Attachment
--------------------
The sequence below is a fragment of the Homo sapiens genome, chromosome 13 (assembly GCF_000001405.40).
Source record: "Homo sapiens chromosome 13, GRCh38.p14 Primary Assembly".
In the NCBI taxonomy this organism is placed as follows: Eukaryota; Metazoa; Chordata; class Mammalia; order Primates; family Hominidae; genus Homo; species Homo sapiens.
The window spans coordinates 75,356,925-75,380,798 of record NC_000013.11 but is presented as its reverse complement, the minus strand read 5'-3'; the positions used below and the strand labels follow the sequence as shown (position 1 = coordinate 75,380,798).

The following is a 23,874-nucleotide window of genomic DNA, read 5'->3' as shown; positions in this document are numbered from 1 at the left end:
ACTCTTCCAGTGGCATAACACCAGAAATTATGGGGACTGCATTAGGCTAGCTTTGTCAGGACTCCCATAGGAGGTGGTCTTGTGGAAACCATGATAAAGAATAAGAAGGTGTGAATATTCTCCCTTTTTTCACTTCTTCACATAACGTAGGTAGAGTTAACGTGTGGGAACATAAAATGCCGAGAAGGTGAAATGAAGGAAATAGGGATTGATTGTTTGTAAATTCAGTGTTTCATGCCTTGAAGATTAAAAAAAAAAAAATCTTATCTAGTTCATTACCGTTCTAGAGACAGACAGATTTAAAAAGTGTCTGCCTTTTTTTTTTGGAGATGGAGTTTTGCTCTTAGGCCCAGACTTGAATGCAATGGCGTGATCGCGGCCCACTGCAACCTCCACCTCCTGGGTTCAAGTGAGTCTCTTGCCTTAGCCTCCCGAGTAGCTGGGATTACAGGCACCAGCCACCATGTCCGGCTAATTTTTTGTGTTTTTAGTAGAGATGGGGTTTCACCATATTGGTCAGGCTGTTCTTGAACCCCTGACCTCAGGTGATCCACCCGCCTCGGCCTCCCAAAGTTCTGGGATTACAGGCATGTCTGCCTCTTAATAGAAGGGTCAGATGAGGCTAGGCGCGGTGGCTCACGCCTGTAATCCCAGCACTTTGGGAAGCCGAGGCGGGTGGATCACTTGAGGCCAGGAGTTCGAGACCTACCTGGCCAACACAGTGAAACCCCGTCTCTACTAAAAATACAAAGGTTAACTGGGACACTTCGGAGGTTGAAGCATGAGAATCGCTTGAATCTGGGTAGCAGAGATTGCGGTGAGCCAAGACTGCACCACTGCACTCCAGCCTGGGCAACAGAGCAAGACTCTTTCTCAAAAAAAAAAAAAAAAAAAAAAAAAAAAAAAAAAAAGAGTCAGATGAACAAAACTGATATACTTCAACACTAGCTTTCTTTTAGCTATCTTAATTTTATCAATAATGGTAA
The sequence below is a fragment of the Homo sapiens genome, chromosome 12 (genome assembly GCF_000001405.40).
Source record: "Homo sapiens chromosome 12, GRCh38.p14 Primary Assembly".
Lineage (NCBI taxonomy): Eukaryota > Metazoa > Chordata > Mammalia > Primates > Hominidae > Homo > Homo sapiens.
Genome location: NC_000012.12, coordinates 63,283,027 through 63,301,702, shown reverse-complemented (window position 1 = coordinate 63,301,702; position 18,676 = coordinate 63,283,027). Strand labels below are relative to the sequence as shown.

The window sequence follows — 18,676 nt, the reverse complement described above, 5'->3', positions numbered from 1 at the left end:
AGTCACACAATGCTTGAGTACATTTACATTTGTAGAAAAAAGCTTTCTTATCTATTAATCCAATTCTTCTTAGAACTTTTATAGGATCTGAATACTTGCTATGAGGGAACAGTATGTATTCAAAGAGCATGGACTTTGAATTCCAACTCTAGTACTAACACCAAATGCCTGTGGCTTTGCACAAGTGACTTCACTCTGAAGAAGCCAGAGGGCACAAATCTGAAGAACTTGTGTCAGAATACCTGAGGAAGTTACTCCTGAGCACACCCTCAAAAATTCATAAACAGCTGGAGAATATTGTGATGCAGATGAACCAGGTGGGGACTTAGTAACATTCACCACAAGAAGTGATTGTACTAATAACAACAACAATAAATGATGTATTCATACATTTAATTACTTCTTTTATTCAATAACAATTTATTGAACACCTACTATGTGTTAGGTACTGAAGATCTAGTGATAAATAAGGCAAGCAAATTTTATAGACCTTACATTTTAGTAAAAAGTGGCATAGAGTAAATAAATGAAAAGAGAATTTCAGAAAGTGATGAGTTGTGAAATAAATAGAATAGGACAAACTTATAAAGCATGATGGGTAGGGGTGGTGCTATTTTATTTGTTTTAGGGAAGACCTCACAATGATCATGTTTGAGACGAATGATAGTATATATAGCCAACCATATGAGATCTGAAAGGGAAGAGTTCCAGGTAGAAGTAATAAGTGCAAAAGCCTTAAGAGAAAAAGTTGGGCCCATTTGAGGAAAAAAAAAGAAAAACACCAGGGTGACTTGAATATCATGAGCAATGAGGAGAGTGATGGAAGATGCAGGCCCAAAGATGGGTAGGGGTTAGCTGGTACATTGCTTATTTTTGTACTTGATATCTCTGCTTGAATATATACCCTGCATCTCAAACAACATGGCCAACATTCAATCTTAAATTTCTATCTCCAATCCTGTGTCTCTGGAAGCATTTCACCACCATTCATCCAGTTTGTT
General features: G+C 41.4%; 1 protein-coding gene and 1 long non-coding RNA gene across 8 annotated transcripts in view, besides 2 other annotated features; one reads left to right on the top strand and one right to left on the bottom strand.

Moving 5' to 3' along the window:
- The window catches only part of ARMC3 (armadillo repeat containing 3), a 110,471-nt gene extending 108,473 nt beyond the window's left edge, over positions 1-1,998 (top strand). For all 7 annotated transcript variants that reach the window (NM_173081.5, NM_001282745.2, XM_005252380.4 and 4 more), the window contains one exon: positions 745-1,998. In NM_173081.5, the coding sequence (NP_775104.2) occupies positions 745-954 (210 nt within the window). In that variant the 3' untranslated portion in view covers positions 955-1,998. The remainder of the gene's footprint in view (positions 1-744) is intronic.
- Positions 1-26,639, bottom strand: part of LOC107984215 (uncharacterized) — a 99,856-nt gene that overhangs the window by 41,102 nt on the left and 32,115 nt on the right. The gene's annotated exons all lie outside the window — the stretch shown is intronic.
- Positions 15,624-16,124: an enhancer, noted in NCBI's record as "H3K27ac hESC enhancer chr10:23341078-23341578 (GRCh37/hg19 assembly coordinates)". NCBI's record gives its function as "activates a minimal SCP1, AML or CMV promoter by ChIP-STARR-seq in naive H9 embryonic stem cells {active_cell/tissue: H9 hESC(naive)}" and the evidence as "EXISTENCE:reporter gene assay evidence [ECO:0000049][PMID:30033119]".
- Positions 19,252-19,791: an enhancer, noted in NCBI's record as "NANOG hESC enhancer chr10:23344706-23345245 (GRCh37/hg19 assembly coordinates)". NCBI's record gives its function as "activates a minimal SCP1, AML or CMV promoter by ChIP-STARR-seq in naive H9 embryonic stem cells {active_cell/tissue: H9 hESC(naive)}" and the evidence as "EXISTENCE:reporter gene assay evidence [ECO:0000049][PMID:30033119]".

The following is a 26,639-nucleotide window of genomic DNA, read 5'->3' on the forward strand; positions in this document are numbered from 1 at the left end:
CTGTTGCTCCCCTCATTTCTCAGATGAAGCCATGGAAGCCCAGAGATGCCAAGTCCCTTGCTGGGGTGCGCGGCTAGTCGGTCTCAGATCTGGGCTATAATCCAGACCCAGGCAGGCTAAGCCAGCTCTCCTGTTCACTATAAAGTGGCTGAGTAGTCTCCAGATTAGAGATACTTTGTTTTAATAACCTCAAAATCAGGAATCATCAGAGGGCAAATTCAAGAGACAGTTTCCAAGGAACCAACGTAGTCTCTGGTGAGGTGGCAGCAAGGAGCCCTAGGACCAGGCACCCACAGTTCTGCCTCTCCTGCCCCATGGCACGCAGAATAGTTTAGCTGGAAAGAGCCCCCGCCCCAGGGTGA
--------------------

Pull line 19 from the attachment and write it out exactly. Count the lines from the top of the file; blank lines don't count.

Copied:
The following is a 26,639-nucleotide window of genomic DNA, read 5'->3' on the forward strand; positions in this document are numbered from 1 at the left end: